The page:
Francis Carbone: Laura is my trainee, and trainees come to you because they have a problem. They want you to help them solve the problem. Laura didn’t really do that. If she had a problem, she’d think about it, she’d work on it, she’d solve the problem, and then she’d come to you, excited. She wanted to share it. It was this enthusiasm which was infectious.
As with anything that Laura tackles, the Michelson prize has actually been very good for her because it forced her to think about what she was going to do in the future. As Laura does, she identified some very important, worthwhile challenges that she’d like to attempt or address. So, the Michelson price has been very good from the application process, and it’s fantastic to see that she’s won it, and will now be able to pursue those goals that she’s set herself.
Dr Laura Mackay wins Michelson Prize for Human Immunology and Vaccine Research
University of Melbourne Dr Laura Mackay, a laboratory head and senior lecturer at The Peter Doherty Institute for Infection and Immunity (Doherty Institute), has been awarded an inaugural Michelson Prize for Human Immunology and Vaccine Research for her innovative work on tissue resident memory T cells.
The prize was founded to support young investigators who are applying innovative research concepts and disruptive technologies to their work to significantly advance the development of future vaccines and therapies.
Today, the Michelson Medical Research Foundation and the Human Vaccines Project announced three cutting edge researchers, including Dr Mackay, under the age of 35 that were selected as the award’s first recipients from a global competition that included over one hundred applications spanning 12 countries.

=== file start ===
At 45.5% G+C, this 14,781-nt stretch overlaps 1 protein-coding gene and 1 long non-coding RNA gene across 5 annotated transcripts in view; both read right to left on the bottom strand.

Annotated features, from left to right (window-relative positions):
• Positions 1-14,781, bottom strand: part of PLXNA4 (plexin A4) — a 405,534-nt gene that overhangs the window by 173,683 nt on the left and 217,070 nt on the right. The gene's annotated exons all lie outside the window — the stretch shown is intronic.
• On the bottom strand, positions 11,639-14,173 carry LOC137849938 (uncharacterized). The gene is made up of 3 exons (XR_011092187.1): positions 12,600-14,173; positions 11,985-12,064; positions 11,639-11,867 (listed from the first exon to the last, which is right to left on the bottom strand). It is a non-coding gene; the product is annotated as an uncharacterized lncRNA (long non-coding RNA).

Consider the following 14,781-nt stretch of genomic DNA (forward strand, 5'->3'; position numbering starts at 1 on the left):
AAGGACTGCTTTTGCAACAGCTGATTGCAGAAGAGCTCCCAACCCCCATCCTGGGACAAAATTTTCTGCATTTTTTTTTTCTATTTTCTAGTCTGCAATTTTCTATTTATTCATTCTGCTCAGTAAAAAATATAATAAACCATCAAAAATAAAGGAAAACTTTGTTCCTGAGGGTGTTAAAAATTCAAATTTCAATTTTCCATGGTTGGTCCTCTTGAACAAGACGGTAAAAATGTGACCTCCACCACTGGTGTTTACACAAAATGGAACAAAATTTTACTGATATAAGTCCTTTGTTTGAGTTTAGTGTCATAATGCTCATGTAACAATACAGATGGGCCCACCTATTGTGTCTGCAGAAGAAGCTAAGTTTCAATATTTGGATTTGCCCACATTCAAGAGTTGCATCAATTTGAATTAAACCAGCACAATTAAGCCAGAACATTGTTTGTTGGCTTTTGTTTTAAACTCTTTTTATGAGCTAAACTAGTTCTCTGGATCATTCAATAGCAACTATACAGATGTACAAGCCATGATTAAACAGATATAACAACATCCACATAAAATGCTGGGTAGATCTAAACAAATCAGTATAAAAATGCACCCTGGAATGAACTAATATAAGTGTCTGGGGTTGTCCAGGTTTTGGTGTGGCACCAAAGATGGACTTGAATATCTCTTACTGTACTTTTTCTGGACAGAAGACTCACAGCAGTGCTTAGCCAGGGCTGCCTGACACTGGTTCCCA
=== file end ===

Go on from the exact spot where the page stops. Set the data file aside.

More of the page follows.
Dr Mackay’s research focuses on tissue resident memory T-cells, a novel subset of T cells, which play an important role in combatting viral infections and cancer.
She said she was honoured to receive this inaugural prize, which comes with US$150,000, to fund a project that will examine immune responses by tissue resident T cells to harness their protective functions to improve vaccines and immunotherapies.
“Tissue resident memory T cells are potent mediators of anti-tumour immunity. Something we want to look at is how these tissue resident memory T cells can interface with existing immunotherapies for cancer,” Dr Mackay said.
“What we hope for is the generation of new immunotherapies that will incorporate tissue resident memory T cells, harness them to give us better protective responses across a wide variety of infections and also enhance tumour immunity.”
University of Melbourne Professor Frank Carbone recruited Dr Mackay for her post-doctoral studies and has been her mentor ever since.
“Laura doesn’t let any opportunity slip; she basically conquers anything that comes in her path and then she just wants more. This is just fantastic for her future,” Professor Carbone said.
Dr Mackay will join the other recipients, Dr Patricia Illing from Monash University, formerly of Doherty Institute Council Member Professor Jim McCluskey’s group at the University of Melbourne, and Dr Ansuman Satpathy (Stanford University School of Medicine), at a symposium on the Future of Vaccine Development at the University of Southern California on 27 June, 2018. They will also be recognised at an awards gala that evening.
Michelson Medical Research Foundation founder, Dr Gary Michelson, said he is thrilled to recognise the young scientists from Australia and the United States as the first recipients of the Michelson Prizes for Human Immunology and Vaccine Research.
“The high calibre of their scientific pursuits, their disruptive ideas and their passion for innovation and problem solving gives me great hope for the future of science,” Dr Michelson said.
President and CEO of the Human Vaccines Project, Dr Wayne Koff said it was inspiring to see the creative thinking and innovative approaches the winners are taking to tackle today’s scientific challenges.
“We are proud to be able to support their research, which aligns with the Project’s mission of deepening our understanding of the immune system. We’re looking forward to the progress they will make over the next year.”
|Dr. Laura Mackay|
|Dr. Frank Carbone|